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wood; and our cask and people being sent
on shore, we sent them their provisions on
shore every day.


ONE of the greatest and most deplorable
hindrances to the emigration of young women
to distant colonies, is want of protection.
That any classbut more especially women
should ever need protection in British ships
manned by British seamen, is a little humiliating;
but so many instances of brutality
and immorality have been proved, that the
treatment of emigrants during their voyage
is now occupying the serious attention of the

Meanwhile, Mrs. Chisholm's plan of
emigration, which associates, in groups and
families, the weak with the strong, has been
found to work successfully in removing the
wholesome dread which many well-disposed
young women felt in venturing alone in
emigration vessels. The pledge which was framed,
and is regularly taken by the embarking
emigrants of the Family Colonisation Loan
Society, will show the excellence of, at least,
their intentions: nor have we heard anything
to show that these good intentions have
not been zealously fulfilled. The resolutions
forming the pledge were passed by a "Group
Committee," composed of the elders of one of
the groups.

"That we pledge ourselves, as Christian fathers
and heads of families, to exercise a parental control
and guardianship over all orphans and friendless
females of good repute for virtue and morality,
proceeding with the family groups; to protect
them as our children, and allow them to share
the same cabins with our daughters.

"We further resolve to discourage gambling,
and not to take cards or dice with us, or to enter
into any pernicious amusements during the
voyage. We likewise resolve, by parental advice
and good example, to encourage and promote
some well-advised system of self-improvement
during the passage.

"As the system of repayment proposed by this
Society is one that, if honourably kept, will add
to the credit of the working-classes as a body, and
be the means of encouraging the generous and good
to assist our struggling countrymen, we hereby
solemnly pledge our honour as men, and our character
as Christians, to repay the loan advanced
to us, and to impress the sacredness of fulfilling
this duty on each and all of the members
constituting the groups. We also promise to
aid the colonial agents in the recovery of such
loans, and to make known, in whatever part of
the colonies we may be, the means by which
parties well to-do there may assist their relations
in this country, through the medium of the Family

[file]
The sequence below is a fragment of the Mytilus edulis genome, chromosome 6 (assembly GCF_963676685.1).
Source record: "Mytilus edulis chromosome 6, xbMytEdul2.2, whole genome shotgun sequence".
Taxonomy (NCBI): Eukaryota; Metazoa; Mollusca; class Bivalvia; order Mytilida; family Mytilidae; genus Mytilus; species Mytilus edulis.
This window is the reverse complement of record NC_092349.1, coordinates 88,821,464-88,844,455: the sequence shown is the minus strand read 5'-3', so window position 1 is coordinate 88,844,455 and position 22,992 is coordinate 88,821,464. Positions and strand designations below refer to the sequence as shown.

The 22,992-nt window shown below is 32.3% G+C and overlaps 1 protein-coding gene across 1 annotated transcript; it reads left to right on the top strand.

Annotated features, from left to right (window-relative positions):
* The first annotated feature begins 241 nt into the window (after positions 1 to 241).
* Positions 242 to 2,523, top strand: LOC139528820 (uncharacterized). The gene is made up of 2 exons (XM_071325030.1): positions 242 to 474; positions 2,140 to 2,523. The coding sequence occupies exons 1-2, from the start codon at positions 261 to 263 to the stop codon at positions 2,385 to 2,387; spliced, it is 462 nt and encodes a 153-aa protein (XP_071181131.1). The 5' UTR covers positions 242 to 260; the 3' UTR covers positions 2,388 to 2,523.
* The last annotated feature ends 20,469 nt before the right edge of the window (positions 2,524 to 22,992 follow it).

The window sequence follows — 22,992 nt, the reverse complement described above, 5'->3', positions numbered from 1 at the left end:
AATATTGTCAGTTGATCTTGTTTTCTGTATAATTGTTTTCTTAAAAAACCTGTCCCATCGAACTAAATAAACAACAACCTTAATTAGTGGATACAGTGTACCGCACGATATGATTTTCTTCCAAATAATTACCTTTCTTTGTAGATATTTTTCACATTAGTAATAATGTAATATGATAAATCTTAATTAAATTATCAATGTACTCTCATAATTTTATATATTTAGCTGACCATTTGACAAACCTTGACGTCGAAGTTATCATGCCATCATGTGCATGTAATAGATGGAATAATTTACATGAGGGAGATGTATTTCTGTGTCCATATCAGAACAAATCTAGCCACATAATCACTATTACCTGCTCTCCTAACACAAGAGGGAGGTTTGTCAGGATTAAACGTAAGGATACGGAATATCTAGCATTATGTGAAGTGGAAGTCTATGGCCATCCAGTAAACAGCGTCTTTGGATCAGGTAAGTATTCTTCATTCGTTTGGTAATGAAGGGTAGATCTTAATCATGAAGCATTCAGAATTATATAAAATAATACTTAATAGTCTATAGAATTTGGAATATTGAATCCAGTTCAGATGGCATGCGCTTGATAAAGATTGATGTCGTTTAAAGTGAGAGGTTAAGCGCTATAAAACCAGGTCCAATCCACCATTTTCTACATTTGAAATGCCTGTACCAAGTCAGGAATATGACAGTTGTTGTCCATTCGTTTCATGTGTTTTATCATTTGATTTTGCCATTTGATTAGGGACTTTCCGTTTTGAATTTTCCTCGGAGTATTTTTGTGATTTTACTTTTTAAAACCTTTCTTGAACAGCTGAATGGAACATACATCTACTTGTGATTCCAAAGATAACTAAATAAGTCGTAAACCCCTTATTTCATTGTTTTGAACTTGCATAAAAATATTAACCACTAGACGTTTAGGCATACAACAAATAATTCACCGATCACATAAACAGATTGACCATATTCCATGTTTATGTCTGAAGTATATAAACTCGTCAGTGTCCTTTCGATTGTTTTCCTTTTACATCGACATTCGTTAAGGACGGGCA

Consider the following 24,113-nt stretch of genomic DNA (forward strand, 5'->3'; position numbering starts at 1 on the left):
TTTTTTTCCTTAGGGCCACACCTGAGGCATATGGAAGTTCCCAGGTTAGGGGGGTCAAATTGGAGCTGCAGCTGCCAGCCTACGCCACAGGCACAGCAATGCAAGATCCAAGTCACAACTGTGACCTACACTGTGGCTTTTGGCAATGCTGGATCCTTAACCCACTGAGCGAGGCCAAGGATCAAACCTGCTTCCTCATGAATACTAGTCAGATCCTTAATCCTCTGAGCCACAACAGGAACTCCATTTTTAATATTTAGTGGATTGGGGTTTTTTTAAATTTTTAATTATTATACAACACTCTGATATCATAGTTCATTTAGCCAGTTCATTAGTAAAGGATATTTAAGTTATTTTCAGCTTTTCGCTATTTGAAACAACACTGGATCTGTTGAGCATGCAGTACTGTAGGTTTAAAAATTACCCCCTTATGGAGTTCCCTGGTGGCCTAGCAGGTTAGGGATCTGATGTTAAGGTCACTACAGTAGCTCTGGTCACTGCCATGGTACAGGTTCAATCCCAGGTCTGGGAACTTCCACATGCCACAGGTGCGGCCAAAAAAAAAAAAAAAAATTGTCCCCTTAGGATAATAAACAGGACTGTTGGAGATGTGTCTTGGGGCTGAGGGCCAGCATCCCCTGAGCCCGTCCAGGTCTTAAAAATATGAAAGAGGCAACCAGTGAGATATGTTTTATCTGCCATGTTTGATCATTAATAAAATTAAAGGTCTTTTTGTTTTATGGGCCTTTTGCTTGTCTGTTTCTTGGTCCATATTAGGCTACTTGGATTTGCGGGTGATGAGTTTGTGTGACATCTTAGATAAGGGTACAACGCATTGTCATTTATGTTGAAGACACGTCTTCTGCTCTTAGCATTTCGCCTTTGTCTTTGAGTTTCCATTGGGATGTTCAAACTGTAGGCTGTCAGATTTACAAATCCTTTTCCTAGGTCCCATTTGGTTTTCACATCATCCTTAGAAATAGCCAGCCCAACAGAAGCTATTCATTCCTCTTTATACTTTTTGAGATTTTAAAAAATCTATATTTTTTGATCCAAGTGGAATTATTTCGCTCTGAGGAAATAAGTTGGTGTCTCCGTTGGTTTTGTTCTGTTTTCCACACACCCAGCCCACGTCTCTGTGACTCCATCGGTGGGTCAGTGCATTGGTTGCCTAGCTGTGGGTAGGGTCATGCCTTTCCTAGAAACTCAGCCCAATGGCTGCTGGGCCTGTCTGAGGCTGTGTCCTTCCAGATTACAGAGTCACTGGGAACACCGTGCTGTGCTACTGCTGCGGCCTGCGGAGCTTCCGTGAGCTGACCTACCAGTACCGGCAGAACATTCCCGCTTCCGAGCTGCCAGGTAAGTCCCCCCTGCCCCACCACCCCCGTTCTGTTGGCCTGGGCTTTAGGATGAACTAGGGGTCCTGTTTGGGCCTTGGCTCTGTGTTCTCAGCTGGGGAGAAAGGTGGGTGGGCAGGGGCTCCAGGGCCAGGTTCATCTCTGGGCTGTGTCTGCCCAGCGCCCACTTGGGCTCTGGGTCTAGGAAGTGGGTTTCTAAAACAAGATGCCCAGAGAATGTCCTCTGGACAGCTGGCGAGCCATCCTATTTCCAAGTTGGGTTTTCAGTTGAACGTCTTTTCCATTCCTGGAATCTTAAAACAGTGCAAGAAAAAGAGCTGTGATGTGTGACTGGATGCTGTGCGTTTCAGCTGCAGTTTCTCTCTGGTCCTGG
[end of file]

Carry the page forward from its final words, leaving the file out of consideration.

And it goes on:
Colonisation Loan Society.

"We further pledge ourselves not to introduce
as candidates for membership of the Society any
men but those we know to be of good character,
or families but of good repute.

"We also determine not to accept of payment
for any services we may render on board ship; but
endeavour, individually and collectively, to preserve
the order of a well-regulated family during
our passage to Australia, and to organise and
establish a system of protection that will enable
our female relatives to enter an emigrant ship
with the same confidence of meeting with
protection, as respectable females can now enter our
steamers, trains, and mail coaches.

"That all members, constituting groups, be
asked for their, approval and fulfilment, as far as
they may be individually concerned, of the above


MR. BUBBS has written to us, while in a
state of alarm, occasioned, he says, by a
misprint in the account of his Voyage to
the Moon, which appeared in "Household
Words," No. 60, page 187. He assures us that
he never intended, even in supposition, to cut
the "earth" in half. It is merely the sun upon
which he desired to perform that ideal operation.
The passage ought to have stood thus:—

"If the sun were cut in halflike an orange,
and the matter scooped out of one of these
halves, so as to form a kind of hollow bell,
and the earth put in the centre of this, that the
moon would be easily able to go round us, just
the same as usual."

Mr. Bubbs accuses our printers prematurely;
the mistake originated in his own
manuscript. A slight blunder of this kind is
only pardonable in a person on such intimate
terms as Mr. Bubb is with the Moon.


THE following extract from the letter of a
brother of an Irish nobleman, dated Wellington,
New Zealand, 20th November, 1850,
speaks for itself:—

"This is certainly the first settlement, in
point of scenery, in New Zealand, from its
being very hilly and thickly wooded; but, in
proportion to its beauty, it is inferior to some
others in a utilitarian point of viewone we
colonists are compelled to put in the first
rank. It is astonishing what an improvement
has taken place here. By a strange
coincidence, I arrived here this time on the
anniversary of my first arrival eight years
ago. I have been to see several of the people
who came out in the same ship with us, as
common labourers, and landed, most of them,
with, no other property than the clothes
they stood in, now all comfortably off.
Two brothers, in particular, Yorkshiremen,
who landed in this predicament, were able to
tell me, on that day eight years, that they
were worth nearly one thousand pounds each!
What made it more interesting was, that the
spot on which they live, and where we were then
talking, was the identical one where we had
had a pic-nic on our arrival. It was then an
almost impenetrable forest. It now contains
many acres of cleared land, several of which